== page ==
I’m not sure how it happened. If it was my recent education on the state of world poverty from Sider’s book, Rich Christians in an Age of Hunger, or Katrina’s devastation- among others, reading the Old Testament through, or Al Gore’s movie about global warming, The Inconvenient Truth. . . but, I woke up one day and knew. I had to recycle. I can hear your chuckles, but I’m dead serious. I realized my actions matter, despite how small or insignificant they may seem. This was no longer a case of recycling to follow the rules, but recycling to change the world. Along with recycling comes reducing and reusing. The three Rs.
I’ve been told by critics that the water I use to rinse out my cans is a waste, and that the gas I use to drop off my recycling is a waste and pollutes the air. This may be true, but I can say this, that we’ve reduced our weekly trash by half. If every one in
We are a wealthy country in a world of poverty. We look around and see wide open spaces of land and feel no need to reduce our trash. We no longer have the luxury of living like we are the only ones on the planet. Our actions do matter. The Feb. 19th issue of Time ran an article stating that according to the UN’s Intergovernmental Panel on Climate Control (IPCC), they “concluded for the first time that evidence of the earth’s rising temperatures was “unequivocal” and that this warming was more than 90% likely to be the result of human activity.” The article, Raising the Climate Stakes, goes on to say that even if things were miraculously fixed tomorrow “we are locked into more climate change” at least through the century. Even with 600 scientists from 40 countries declaring officially there is global warming, leaders are fighting over who should change. It reminds me of my children – “No, you first,” “That’s not fair, you first.”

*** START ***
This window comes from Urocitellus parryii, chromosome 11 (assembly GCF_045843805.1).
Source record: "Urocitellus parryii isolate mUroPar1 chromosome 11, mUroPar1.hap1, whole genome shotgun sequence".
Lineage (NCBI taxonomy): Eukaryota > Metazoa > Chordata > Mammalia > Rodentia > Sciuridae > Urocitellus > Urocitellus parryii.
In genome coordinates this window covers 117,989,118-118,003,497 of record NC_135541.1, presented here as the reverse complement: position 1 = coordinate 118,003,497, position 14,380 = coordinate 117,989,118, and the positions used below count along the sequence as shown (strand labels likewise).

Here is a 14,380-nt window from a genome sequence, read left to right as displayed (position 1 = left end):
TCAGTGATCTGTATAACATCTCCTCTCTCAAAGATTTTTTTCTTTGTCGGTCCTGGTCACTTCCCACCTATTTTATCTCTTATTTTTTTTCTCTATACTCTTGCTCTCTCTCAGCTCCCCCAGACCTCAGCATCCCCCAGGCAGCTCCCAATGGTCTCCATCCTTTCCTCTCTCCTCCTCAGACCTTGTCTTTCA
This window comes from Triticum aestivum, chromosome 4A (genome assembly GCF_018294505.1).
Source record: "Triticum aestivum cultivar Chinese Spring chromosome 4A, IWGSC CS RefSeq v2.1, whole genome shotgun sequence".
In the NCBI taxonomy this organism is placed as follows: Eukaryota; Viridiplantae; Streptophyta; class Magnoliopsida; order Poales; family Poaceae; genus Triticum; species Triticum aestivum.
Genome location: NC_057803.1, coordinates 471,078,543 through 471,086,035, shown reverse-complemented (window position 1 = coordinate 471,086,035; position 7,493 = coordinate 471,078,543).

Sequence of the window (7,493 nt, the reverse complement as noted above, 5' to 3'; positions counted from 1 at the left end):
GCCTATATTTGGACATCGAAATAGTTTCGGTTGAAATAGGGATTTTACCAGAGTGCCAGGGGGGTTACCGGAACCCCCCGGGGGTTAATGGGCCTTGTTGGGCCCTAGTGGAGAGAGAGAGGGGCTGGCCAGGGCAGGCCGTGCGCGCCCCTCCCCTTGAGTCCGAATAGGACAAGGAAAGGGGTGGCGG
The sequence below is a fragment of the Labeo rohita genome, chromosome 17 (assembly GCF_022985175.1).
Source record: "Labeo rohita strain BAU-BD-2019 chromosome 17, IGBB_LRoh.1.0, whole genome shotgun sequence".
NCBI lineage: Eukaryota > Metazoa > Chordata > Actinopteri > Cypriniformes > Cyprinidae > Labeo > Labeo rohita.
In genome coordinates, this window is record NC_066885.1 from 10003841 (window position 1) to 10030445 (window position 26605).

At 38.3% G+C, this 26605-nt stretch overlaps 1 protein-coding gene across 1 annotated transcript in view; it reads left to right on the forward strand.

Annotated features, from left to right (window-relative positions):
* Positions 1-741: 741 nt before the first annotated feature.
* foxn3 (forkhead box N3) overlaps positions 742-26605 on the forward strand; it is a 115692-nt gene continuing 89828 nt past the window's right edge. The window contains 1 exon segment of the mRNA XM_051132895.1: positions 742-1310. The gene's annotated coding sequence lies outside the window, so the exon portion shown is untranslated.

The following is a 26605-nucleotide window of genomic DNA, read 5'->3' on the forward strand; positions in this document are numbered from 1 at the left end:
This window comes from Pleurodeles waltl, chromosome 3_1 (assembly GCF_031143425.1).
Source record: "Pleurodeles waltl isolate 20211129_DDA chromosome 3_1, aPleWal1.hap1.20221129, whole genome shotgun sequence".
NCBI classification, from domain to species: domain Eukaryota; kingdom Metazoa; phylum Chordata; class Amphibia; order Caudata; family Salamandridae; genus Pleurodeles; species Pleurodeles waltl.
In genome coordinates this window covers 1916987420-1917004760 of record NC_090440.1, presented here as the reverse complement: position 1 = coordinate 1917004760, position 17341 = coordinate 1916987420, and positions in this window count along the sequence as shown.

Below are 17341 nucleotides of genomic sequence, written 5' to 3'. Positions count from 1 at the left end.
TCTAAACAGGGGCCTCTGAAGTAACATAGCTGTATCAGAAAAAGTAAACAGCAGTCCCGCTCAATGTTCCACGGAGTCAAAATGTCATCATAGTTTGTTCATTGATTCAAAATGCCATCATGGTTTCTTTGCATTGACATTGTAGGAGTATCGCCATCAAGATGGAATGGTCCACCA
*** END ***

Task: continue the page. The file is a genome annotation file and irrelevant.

I think if there is to be change, it will be from people like you and me. People who decide to change their lives in small and big ways, and demand more out of companies and industries that drive this monster. If we know that our actions in this wealthy land contribute to climate changes and weather patterns that devastate poorer countries, or our own, how can we not change? I believe it becomes a moral issue.
As the hymn goes, “This is Our Father’s World”. We were given it to tend and care for. It’s not just a rock. It’s alive, it breathes, it sustains us, and it speaks out, “The heavens are telling the glory of God; and the firmament proclaims his handiwork. Day to day pours forth speech, and night to night declares knowledge. There is no speech, nor are there words; their voice is not heard, yet their voice goes out through all the earth, and their words to the end of the world,” Psalm 19.
I hope this site will be a way to help myself and others live more consciously. I also hope this site will be a source for practical information on living green which will help us all to live clean and lean in the great city of Greenville.
bulk of article written in 2/2007